Tuesday, November 06, 2007

User Friendly

The reaction to my last post got me thinking…again.

I want to share and event I experienced in the mid 90’s.

At this time, the internet in my area was still dial-up, and you paid for the phone call whenever you logged on. I was the only member of my extended family with internet access because the rest had decided that they either didn’t need the internet, didn’t understand what it was, or thought it was ‘too techie’ for them.

Bug-bear #1 : People who decide something is too difficult before ever trying.

Anyway, my young cousin had a paper to write on Shakespeare for school. He gave me a call and asked if he could use the internet at my house to do some research. I agreed.

So I sat him down in front of the computer, pulled up Google, and typed in ‘Shakespeare’. As you can probably guess, there were a few hundred thousand results.

“There you go.” I said. “Just look through these links, then click the ones that look like they’ll have the info you need.”

A few minutes later, he turns up downstairs.

“Hey Paulius, you did Shakespeare at school, right?”

“Yes I did.”

“Well…can you tell me what I need to know for this paper?”

Obviously, I asked why he wasn’t using the internet, and his answer floored me.

“There was too much, I don’t wanna go through all those links and read all those pages!”

“You do realize you don’t have to read all of them, don’t you? Just find one that has his biography and use that.”

“But there’s tons of links!”

Basically, he’d decided that actually reading was too much trouble. He somehow expected to sit in front of the computer, click a few times and end up with everything he needed for his paper.

It wasn’t user-friendly enough.

Of course, everyone who remembers having to actually go to a library and flick through a card catalogue will find the idea of a Google search being ‘too much trouble’ absolutely laughable.

This is the prevalent attitude today. I want this to work, I want this to work right now and I want it to require absolutely zero effort on my part…and if it doesn’t, there’s something wrong with it.

Don’t get me wrong, if everything could be like that, it would be great. My point is that with some things it’s just not possible.

In my ED glasses review, I went into a lot of detail about how the glasses worked and what the controls did. In reality I can sum up how to work them in a few sentences:

“Press F5 to turn the glasses on. Then press F7 until the game looks 3D. Finally, press F6 until any double images revert back to single, 3D images.”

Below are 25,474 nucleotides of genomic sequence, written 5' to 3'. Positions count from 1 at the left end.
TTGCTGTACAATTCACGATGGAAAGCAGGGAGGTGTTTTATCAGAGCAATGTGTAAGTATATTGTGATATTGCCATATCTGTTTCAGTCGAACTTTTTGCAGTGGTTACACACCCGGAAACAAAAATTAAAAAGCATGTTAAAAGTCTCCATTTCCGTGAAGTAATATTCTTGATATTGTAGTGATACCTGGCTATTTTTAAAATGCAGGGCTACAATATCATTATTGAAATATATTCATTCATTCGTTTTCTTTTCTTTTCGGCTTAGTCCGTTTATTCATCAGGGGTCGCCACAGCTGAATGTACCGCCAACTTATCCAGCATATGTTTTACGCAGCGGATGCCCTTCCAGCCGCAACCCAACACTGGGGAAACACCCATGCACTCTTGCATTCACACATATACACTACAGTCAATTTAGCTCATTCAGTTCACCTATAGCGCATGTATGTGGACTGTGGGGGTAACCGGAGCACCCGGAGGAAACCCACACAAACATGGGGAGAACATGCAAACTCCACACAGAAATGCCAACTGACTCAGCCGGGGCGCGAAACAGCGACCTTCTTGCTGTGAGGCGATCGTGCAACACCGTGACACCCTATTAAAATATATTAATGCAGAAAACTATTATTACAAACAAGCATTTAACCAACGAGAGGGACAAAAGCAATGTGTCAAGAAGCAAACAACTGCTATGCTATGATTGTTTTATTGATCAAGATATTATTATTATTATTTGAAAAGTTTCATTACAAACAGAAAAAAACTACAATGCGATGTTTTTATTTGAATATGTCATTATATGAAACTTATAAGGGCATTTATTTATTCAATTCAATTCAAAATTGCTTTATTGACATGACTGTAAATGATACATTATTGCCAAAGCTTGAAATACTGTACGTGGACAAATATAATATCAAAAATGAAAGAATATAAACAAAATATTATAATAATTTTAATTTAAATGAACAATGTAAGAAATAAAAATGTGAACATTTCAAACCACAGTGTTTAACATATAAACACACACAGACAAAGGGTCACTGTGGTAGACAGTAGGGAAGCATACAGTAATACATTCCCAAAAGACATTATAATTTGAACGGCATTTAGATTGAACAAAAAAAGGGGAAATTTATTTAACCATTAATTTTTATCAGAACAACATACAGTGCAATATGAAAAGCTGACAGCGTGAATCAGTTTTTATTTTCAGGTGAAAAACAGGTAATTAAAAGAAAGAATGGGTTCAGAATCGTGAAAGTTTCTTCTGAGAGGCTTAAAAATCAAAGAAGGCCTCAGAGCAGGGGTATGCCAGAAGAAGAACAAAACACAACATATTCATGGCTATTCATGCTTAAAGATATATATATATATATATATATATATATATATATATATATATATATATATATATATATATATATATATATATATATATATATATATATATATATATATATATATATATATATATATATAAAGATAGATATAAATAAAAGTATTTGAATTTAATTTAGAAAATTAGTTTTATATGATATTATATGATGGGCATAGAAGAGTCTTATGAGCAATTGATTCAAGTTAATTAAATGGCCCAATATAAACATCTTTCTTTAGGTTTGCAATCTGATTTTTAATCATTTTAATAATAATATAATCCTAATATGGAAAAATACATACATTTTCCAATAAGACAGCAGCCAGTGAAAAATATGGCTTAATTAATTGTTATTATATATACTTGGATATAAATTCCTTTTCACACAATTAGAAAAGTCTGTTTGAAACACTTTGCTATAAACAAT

In fact, I think ‘user friendliness’ held me back a little on these glasses. Like I said in the review, the controls were mislabeled.


Because if they’d called the F7 key “Perspective Offset” and the F6 key the ‘Focal depth’ the average gamer wouldn’t have understood what they did. This would mean Edimensional would have had to write at least half a page on how 3D works and what those controls mean…which in turn means people would be instantly ‘put off’.

In fact, thinking about it, I find the ‘manual’ (one printed page taken up mostly by ‘care and cleaning’) to be incredibly telling. One thing sticks out:

“Keep using the glasses! The more you use them, the more experienced you will become with the controls and find it easier to get good results.”

At least to me, this can be translated as:

“Look, we could tell you what these controls do, but if we do, we’ll have to explain them. If we put it this way, we make it sound almost as easy as it actually is to get good results, but if we explain what the controls actually do, we’re going to take up at least half a page…and when people see that many instructions, they’re likely to give up and not bother. So work it out for yourself because we’d rather you have a little more difficulty using them than you would if you read two paragraphs of instructions, than admit openly that these glasses aren’t totally plug-and-play.”

This seems to be the industry standard today. If you can’t tell the consumer everything they need to know in 5 lines or less, your product isn’t going to sell.

This is a huge problem, and here’s why:

Using ED glasses as an example, we have an amazing technology that, in realistic terms, is easy to use. The learning curve is nice and gentle. Unfortunately, people don’t want a ‘easy’ learning curve, they want zero learning curve.

Because of this, ED glasses remain a very small ‘novelty’ product that doesn’t make much money…and no-one’s going to invest very much time and money in a novelty product.

If more people were willing to put in a little effort, they’d make lots of money and we’d be a huge leap closer to the ‘user friendly, zero learning curve version’.

If you think I’m over-stating things here, just look at the internet and home computers.

Computer networking and the Arpanet (the forerunner to the internet) was first envisioned in 1966. It took almost 40 years to go from an idea to general acceptance…because at first, it was hard.

I’m not suggesting that we should be willing to buy products that require years of study or an advanced degree to use, but you don’t have to know how a hard-drive works in order to save a file.

Spending 30 minutes reading a manual should not be ‘too much effort’ to use any product, and the simple inclusion of a manual shouldn’t count as a black mark against a product.


OzzyC said...

Dude, you got hella mileage out of this topic, didn't you!?

Paulius said...

Why yes...yes I did.

Next post: Mileage and Topics...Friend or Foe?

MC Etcher said...

The average human does seem to think that reading is too much work...

Newspaper writing is specifically formatted to trick readers into thinking it's easy, with just so many words per sentence, just so many words per paragraph, and by keeping it at around a 9th grade level.